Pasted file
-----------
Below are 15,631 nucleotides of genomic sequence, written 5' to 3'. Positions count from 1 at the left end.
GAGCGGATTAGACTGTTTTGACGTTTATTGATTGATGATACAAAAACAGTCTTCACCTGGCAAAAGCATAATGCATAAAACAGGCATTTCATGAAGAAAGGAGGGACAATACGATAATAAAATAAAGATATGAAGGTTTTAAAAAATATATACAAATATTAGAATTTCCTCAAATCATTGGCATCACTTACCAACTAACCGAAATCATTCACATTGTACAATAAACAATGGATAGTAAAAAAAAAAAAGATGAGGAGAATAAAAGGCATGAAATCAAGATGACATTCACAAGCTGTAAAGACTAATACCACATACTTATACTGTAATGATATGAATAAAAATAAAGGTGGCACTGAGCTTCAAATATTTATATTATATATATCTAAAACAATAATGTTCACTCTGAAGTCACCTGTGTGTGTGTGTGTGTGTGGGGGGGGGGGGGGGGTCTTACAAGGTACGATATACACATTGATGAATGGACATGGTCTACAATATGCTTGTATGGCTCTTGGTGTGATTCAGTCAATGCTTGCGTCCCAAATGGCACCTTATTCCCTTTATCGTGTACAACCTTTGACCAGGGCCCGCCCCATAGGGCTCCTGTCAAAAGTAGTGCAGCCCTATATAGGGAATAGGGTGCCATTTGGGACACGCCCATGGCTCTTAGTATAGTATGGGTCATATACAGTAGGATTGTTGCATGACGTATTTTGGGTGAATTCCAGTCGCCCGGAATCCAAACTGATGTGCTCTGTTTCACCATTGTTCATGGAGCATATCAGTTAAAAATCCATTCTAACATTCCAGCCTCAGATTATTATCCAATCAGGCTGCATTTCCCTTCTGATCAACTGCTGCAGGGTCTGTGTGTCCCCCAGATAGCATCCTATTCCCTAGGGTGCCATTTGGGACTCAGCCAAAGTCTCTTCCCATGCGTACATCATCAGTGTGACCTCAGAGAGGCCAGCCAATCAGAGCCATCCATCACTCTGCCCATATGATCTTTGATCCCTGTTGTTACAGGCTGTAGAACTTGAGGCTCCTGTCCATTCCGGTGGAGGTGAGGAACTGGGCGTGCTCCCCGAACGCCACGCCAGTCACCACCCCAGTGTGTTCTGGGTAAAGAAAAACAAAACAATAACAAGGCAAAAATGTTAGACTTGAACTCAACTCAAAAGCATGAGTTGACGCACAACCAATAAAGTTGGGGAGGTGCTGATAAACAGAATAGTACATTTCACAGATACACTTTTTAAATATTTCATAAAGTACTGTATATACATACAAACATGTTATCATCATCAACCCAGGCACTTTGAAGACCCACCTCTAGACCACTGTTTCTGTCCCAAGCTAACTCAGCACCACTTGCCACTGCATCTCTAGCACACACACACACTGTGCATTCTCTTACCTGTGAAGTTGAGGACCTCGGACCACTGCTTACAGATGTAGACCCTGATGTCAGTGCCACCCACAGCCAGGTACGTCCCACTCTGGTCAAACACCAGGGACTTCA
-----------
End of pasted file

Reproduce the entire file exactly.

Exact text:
Below are 15,631 nucleotides of genomic sequence, written 5' to 3'. Positions count from 1 at the left end.
GAGCGGATTAGACTGTTTTGACGTTTATTGATTGATGATACAAAAACAGTCTTCACCTGGCAAAAGCATAATGCATAAAACAGGCATTTCATGAAGAAAGGAGGGACAATACGATAATAAAATAAAGATATGAAGGTTTTAAAAAATATATACAAATATTAGAATTTCCTCAAATCATTGGCATCACTTACCAACTAACCGAAATCATTCACATTGTACAATAAACAATGGATAGTAAAAAAAAAAAAGATGAGGAGAATAAAAGGCATGAAATCAAGATGACATTCACAAGCTGTAAAGACTAATACCACATACTTATACTGTAATGATATGAATAAAAATAAAGGTGGCACTGAGCTTCAAATATTTATATTATATATATCTAAAACAATAATGTTCACTCTGAAGTCACCTGTGTGTGTGTGTGTGTGTGGGGGGGGGGGGGGGGTCTTACAAGGTACGATATACACATTGATGAATGGACATGGTCTACAATATGCTTGTATGGCTCTTGGTGTGATTCAGTCAATGCTTGCGTCCCAAATGGCACCTTATTCCCTTTATCGTGTACAACCTTTGACCAGGGCCCGCCCCATAGGGCTCCTGTCAAAAGTAGTGCAGCCCTATATAGGGAATAGGGTGCCATTTGGGACACGCCCATGGCTCTTAGTATAGTATGGGTCATATACAGTAGGATTGTTGCATGACGTATTTTGGGTGAATTCCAGTCGCCCGGAATCCAAACTGATGTGCTCTGTTTCACCATTGTTCATGGAGCATATCAGTTAAAAATCCATTCTAACATTCCAGCCTCAGATTATTATCCAATCAGGCTGCATTTCCCTTCTGATCAACTGCTGCAGGGTCTGTGTGTCCCCCAGATAGCATCCTATTCCCTAGGGTGCCATTTGGGACTCAGCCAAAGTCTCTTCCCATGCGTACATCATCAGTGTGACCTCAGAGAGGCCAGCCAATCAGAGCCATCCATCACTCTGCCCATATGATCTTTGATCCCTGTTGTTACAGGCTGTAGAACTTGAGGCTCCTGTCCATTCCGGTGGAGGTGAGGAACTGGGCGTGCTCCCCGAACGCCACGCCAGTCACCACCCCAGTGTGTTCTGGGTAAAGAAAAACAAAACAATAACAAGGCAAAAATGTTAGACTTGAACTCAACTCAAAAGCATGAGTTGACGCACAACCAATAAAGTTGGGGAGGTGCTGATAAACAGAATAGTACATTTCACAGATACACTTTTTAAATATTTCATAAAGTACTGTATATACATACAAACATGTTATCATCATCAACCCAGGCACTTTGAAGACCCACCTCTAGACCACTGTTTCTGTCCCAAGCTAACTCAGCACCACTTGCCACTGCATCTCTAGCACACACACACACTGTGCATTCTCTTACCTGTGAAGTTGAGGACCTCGGACCACTGCTTACAGATGTAGACCCTGATGTCAGTGCCACCCACAGCCAGGTACGTCCCACTCTGGTCAAACACCAGGGACTTCA